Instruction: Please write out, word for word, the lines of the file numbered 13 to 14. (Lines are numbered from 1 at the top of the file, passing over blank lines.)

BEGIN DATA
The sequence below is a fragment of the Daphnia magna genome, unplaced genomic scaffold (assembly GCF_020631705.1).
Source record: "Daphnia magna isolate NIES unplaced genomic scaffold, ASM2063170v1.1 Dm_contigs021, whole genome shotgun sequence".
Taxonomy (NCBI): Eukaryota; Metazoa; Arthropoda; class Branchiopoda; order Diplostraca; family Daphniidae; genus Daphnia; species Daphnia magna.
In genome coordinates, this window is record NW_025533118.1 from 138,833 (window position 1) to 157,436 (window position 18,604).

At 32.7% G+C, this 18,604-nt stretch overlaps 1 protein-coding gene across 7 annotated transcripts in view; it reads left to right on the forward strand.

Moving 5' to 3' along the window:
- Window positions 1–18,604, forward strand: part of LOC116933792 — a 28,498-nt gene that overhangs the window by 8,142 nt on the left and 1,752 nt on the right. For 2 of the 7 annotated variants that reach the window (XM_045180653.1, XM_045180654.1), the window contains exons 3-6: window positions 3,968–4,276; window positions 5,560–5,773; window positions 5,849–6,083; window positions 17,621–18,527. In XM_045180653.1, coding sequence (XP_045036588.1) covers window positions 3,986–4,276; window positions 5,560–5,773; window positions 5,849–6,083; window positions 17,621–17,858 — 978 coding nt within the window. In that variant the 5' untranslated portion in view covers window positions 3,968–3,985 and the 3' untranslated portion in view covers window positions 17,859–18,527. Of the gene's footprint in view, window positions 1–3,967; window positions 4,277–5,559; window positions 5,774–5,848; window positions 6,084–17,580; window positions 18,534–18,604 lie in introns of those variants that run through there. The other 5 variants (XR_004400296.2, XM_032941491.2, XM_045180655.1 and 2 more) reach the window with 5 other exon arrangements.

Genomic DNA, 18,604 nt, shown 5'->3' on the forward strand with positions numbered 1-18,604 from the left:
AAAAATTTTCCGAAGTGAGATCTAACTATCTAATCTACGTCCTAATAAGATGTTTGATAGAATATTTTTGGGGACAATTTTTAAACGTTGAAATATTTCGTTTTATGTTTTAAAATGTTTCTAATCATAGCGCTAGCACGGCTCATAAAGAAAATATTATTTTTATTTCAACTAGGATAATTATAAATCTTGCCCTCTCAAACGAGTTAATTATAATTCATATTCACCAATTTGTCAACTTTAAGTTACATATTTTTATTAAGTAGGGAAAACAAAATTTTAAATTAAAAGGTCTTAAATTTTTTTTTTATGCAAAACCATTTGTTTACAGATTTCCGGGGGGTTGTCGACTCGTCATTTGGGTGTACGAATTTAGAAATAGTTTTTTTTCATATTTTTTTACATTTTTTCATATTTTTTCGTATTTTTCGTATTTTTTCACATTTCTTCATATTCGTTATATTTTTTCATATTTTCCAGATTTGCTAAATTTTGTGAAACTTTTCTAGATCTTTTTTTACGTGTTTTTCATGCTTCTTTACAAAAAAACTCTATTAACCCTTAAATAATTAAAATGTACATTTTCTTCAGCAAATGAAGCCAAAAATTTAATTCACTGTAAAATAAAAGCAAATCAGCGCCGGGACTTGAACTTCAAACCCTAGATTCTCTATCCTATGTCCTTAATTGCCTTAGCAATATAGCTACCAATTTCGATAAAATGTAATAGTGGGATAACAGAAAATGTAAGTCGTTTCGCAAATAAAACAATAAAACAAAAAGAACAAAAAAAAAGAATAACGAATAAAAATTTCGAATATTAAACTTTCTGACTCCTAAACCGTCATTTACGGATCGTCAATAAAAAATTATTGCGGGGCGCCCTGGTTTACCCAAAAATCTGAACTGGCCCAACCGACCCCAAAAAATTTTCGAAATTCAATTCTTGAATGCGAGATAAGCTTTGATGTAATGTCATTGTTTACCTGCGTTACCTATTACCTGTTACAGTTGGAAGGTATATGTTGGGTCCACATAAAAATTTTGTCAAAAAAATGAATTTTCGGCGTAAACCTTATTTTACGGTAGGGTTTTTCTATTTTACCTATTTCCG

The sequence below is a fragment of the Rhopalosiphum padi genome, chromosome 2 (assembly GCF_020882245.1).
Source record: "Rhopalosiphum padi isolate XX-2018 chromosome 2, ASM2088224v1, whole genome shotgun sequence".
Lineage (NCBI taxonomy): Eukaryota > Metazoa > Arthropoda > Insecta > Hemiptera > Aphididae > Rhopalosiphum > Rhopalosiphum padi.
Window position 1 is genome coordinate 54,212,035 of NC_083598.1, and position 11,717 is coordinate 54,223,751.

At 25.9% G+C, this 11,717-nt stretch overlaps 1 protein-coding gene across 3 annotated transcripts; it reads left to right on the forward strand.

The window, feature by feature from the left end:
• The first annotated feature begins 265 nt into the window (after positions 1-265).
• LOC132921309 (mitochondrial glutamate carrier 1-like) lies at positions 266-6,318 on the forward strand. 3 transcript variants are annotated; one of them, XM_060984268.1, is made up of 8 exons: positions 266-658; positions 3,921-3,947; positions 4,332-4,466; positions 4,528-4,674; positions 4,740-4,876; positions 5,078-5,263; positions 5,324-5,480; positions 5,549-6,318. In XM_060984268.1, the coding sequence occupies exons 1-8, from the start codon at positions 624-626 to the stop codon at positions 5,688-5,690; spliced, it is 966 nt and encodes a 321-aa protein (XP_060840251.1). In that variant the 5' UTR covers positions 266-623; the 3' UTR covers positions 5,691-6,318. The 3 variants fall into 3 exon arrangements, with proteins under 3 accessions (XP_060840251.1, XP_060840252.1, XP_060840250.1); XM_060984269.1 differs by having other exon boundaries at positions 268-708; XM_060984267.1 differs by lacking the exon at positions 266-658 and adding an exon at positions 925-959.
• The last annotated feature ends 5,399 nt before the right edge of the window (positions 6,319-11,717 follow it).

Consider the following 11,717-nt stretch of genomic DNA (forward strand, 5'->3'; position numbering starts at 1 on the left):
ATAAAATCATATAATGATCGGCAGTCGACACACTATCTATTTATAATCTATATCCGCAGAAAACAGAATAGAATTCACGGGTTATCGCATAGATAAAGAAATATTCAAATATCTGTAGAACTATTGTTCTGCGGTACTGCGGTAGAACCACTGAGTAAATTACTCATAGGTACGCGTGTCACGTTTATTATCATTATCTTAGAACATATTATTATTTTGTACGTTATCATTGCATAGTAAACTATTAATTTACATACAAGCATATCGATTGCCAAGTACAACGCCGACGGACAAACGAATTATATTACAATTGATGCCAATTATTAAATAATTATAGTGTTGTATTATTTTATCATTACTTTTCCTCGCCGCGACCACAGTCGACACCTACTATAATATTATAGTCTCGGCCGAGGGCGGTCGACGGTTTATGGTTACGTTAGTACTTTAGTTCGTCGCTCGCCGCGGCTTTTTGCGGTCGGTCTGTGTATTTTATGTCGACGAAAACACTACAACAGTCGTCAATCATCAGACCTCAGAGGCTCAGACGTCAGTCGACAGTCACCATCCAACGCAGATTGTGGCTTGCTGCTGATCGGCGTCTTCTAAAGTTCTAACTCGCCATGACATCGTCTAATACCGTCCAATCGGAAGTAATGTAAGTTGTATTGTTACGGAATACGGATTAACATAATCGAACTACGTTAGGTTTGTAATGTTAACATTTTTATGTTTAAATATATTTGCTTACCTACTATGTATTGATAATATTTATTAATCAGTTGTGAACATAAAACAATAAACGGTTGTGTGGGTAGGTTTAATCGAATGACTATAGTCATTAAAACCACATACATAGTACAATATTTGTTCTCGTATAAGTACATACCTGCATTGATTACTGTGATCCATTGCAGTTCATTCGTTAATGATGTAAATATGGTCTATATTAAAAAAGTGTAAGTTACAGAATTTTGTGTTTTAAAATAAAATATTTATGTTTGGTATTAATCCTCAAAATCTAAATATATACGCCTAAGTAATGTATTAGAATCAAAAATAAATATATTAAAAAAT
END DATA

Window position 1 is genome coordinate 54,212,035 of NC_083598.1, and position 11,717 is coordinate 54,223,751.

At 25.9% G+C, this 11,717-nt stretch overlaps 1 protein-coding gene across 3 annotated transcripts; it reads left to right on the forward strand.